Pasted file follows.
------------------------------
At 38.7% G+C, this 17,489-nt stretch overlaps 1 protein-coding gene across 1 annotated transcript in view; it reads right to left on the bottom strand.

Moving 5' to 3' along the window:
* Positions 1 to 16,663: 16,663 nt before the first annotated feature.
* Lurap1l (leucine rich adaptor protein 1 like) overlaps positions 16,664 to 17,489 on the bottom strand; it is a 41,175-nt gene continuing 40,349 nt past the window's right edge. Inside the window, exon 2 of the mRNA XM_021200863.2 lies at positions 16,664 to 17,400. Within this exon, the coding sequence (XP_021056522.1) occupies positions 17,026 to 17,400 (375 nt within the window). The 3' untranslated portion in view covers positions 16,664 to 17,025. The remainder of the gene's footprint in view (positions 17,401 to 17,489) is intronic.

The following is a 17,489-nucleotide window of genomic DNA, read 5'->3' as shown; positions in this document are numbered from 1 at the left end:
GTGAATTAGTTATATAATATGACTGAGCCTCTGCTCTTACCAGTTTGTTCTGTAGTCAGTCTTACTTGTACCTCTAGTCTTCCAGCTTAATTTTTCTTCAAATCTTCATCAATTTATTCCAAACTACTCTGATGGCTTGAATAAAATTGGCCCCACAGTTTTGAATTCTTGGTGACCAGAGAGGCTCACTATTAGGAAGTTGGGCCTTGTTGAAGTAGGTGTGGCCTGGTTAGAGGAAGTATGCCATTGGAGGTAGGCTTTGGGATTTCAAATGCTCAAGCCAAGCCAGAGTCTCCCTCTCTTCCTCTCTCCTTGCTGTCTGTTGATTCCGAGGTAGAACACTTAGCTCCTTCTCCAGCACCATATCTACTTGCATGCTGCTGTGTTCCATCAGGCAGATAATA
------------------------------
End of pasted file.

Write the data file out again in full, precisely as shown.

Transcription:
At 38.7% G+C, this 17,489-nt stretch overlaps 1 protein-coding gene across 1 annotated transcript in view; it reads right to left on the bottom strand.

Moving 5' to 3' along the window:
* Positions 1 to 16,663: 16,663 nt before the first annotated feature.
* Lurap1l (leucine rich adaptor protein 1 like) overlaps positions 16,664 to 17,489 on the bottom strand; it is a 41,175-nt gene continuing 40,349 nt past the window's right edge. Inside the window, exon 2 of the mRNA XM_021200863.2 lies at positions 16,664 to 17,400. Within this exon, the coding sequence (XP_021056522.1) occupies positions 17,026 to 17,400 (375 nt within the window). The 3' untranslated portion in view covers positions 16,664 to 17,025. The remainder of the gene's footprint in view (positions 17,401 to 17,489) is intronic.

The following is a 17,489-nucleotide window of genomic DNA, read 5'->3' as shown; positions in this document are numbered from 1 at the left end:
GTGAATTAGTTATATAATATGACTGAGCCTCTGCTCTTACCAGTTTGTTCTGTAGTCAGTCTTACTTGTACCTCTAGTCTTCCAGCTTAATTTTTCTTCAAATCTTCATCAATTTATTCCAAACTACTCTGATGGCTTGAATAAAATTGGCCCCACAGTTTTGAATTCTTGGTGACCAGAGAGGCTCACTATTAGGAAGTTGGGCCTTGTTGAAGTAGGTGTGGCCTGGTTAGAGGAAGTATGCCATTGGAGGTAGGCTTTGGGATTTCAAATGCTCAAGCCAAGCCAGAGTCTCCCTCTCTTCCTCTCTCCTTGCTGTCTGTTGATTCCGAGGTAGAACACTTAGCTCCTTCTCCAGCACCATATCTACTTGCATGCTGCTGTGTTCCATCAGGCAGATAATA